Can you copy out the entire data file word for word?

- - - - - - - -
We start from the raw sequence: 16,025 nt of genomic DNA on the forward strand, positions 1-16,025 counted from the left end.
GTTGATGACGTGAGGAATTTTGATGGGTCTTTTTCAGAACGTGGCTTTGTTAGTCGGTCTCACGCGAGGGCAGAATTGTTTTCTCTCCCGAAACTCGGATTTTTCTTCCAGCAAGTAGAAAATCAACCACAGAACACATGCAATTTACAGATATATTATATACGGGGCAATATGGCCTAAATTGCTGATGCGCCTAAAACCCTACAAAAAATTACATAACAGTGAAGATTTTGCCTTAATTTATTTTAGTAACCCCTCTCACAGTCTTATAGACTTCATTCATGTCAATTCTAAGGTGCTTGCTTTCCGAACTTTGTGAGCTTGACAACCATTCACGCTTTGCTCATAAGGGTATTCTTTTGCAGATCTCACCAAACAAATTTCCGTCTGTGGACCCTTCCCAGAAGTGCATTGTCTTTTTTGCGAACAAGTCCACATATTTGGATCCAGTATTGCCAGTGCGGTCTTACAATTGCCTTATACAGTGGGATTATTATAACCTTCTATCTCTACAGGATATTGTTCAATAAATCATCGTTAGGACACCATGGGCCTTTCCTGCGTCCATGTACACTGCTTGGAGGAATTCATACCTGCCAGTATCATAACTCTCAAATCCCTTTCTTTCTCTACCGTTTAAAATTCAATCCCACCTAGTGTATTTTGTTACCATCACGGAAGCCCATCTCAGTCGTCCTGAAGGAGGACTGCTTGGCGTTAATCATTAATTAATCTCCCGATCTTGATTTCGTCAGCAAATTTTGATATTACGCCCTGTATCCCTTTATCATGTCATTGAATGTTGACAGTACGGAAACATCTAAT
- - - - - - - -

We start from the raw sequence: 16,025 nt of genomic DNA on the forward strand, positions 1-16,025 counted from the left end.
GTTGATGACGTGAGGAATTTTGATGGGTCTTTTTCAGAACGTGGCTTTGTTAGTCGGTCTCACGCGAGGGCAGAATTGTTTTCTCTCCCGAAACTCGGATTTTTCTTCCAGCAAGTAGAAAATCAACCACAGAACACATGCAATTTACAGATATATTATATACGGGGCAATATGGCCTAAATTGCTGATGCGCCTAAAACCCTACAAAAAATTACATAACAGTGAAGATTTTGCCTTAATTTATTTTAGTAACCCCTCTCACAGTCTTATAGACTTCATTCATGTCAATTCTAAGGTGCTTGCTTTCCGAACTTTGTGAGCTTGACAACCATTCACGCTTTGCTCATAAGGGTATTCTTTTGCAGATCTCACCAAACAAATTTCCGTCTGTGGACCCTTCCCAGAAGTGCATTGTCTTTTTTGCGAACAAGTCCACATATTTGGATCCAGTATTGCCAGTGCGGTCTTACAATTGCCTTATACAGTGGGATTATTATAACCTTCTATCTCTACAGGATATTGTTCAATAAATCATCGTTAGGACACCATGGGCCTTTCCTGCGTCCATGTACACTGCTTGGAGGAATTCATACCTGCCAGTATCATAACTCTCAAATCCCTTTCTTTCTCTACCGTTTAAAATTCAATCCCACCTAGTGTATTTTGTTACCATCACGGAAGCCCATCTCAGTCGTCCTGAAGGAGGACTGCTTGGCGTTAATCATTAATTAATCTCCCGATCTTGATTTCGTCAGCAAATTTTGATATTACGCCCTGTATCCCTTTATCATGTCATTGAATGTTGACAGTACGGAAACATCTAAT